Jesus Christ, who alone is the way, the truth, and the life, exhorts his disciples to find through faith in his person and his work their true rest, their true home, and their true vocation.
Jesus begins this section (14:1–4) by exhorting his disciples to trust him as he explains what is soon to take place.
The verb “frighten” refers to an inward turmoil or confusion. Since the imperative mood is addressing an emotional state, it is best taken as a command to “be in control of yourself”.
After commanding them to remove fear from their heart, Jesus commands them to receive in its place the confidence that comes from faith in God. Jesus commands them to believe in God, the one made known and accessible by Jesus Christ, demanding that their belief in God be fully established in him.
(Twice “believe” as imperative).
Jesus then begins to describe the foundation upon which belief in God is built.
The term “house” is a special metaphor referring to a building where one dwells (cf. 11:31; 12:3). The term “my Father’s house” was used in John 2:16 referring to the physical temple in Jerusalem.
There are three other ways the term “house” can be used.
The term “rooms ” is also a spatial metaphor and gives further expression to the “house” metaphor. It generally refers to a dwelling place or room.
Jesus here tells the disciples of their inheritance and invites them, heirs of the eternal house of God (8:35), to visualise and embrace even now the bountiful blessings offered to the children of God.
Jesus depicts how every Christian will have a place to dwell with God - the stress is on being with God in the Father’s house.
At Christmas, God came to dwell with us, but at the new creation we are going to be taken to God and dwell with Him (cf. 1 These 4:13–18).
It is also worth nothing that Jesus speaks about “rooms” in the “upper-room”.
“Prepare the place”. The cross, resurrection, and ascension to the Father is the preparation of permanent dwelling with God.
The term “going” has become a technical term in the Gospel for the final journey of the mission of the Son.
“The place” is not an end in itself but an expression of the reality of life in and with God.
Jesus’ departure is intended to provide a departure for his disciples as well.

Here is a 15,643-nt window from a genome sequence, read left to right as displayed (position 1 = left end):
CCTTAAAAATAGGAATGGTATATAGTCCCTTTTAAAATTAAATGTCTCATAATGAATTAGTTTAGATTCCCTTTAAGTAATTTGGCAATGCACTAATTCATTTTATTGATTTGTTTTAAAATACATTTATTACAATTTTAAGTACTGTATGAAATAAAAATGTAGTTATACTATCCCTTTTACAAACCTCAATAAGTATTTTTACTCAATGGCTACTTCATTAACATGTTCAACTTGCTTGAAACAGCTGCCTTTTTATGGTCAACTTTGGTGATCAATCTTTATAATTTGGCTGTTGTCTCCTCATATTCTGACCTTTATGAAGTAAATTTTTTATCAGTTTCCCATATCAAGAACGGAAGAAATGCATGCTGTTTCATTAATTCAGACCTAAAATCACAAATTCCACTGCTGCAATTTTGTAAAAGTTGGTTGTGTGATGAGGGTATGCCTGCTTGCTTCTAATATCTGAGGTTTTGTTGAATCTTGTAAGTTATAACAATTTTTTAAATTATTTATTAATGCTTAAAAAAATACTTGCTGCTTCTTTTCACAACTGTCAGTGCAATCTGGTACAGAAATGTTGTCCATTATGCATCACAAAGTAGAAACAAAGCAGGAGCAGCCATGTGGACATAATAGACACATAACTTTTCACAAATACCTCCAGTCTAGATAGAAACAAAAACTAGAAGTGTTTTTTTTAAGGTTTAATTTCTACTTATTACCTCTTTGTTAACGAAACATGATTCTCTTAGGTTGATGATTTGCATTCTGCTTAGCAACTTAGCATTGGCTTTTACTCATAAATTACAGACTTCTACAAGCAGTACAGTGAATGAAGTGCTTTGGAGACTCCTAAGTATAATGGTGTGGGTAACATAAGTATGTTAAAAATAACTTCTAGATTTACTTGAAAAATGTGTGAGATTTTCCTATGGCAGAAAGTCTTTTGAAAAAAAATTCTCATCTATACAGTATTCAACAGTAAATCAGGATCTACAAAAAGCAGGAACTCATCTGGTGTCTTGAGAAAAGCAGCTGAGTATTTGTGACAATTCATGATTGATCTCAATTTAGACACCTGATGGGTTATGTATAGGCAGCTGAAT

The completion of Jesus’ departure - the death, resurrection, and ascension to the Father - serves as a guarantee of his return for his disciples, the people of God.
And when he comes he will take his disciples for this one purpose: that they “may be” where “I am”. God’s ultimate purpose is for us to “be” with the one who simply “is”!
This is the clearest example of a statement by Jesus regarding his second coming in all four Gospels. That is what we proclaim as “the mystery of faith” during the Eucharist. But, we should not only wait for it, but also live for it!
The promise of Jesus is not to leave the disciples and then wait for them at the other end, but to come back to them, to receive them, and to take them to the place where he is.
The disciples should know the place where Jesus is “going”, which is through the cross (and resurrection/ascension) to the Father. The “way” leads to the “place”.
The “way” is a metaphor for the way of life, a certain kind of life that leads to the goal of human life.
But, Thomas’ question indicates that the disciples do not know neither the “where - place”, nor the “way”.
The knowledge of the one is the knowledge of the other. The question gives Jesus the opportunity to provide a precise statement of that faith, of that “way” by which the disciples have access to the Father.
Jesus defines that “the way” is not something but someone - He himself. But Jesus also links the truth and the life to himself.
Jesus is going to the Father, and his disciples are to follow him. Jesus is the only way to the Father.
“I am the way, and the truth, and the life”, is the sixth of seven formal “I am” with a predicate, but it is not easy to define with precision the meaning of this threefold statement.
The definition of each of these nouns - way, truth, life - must be grounded in Jesus. The entire Gospel is needed to explain Jesus.
Jesus is “the way”. Jesus is the (only) mode by which the Christian existence and participation in God are made possible and accessible. Jesus fulfils this by means of his death, resurrection, and ascension to the Father. While “the way” for Jesus is quite literal and physical - entailing suffering and death - for the Christian “the way” is less a road or path and more a “way of life”.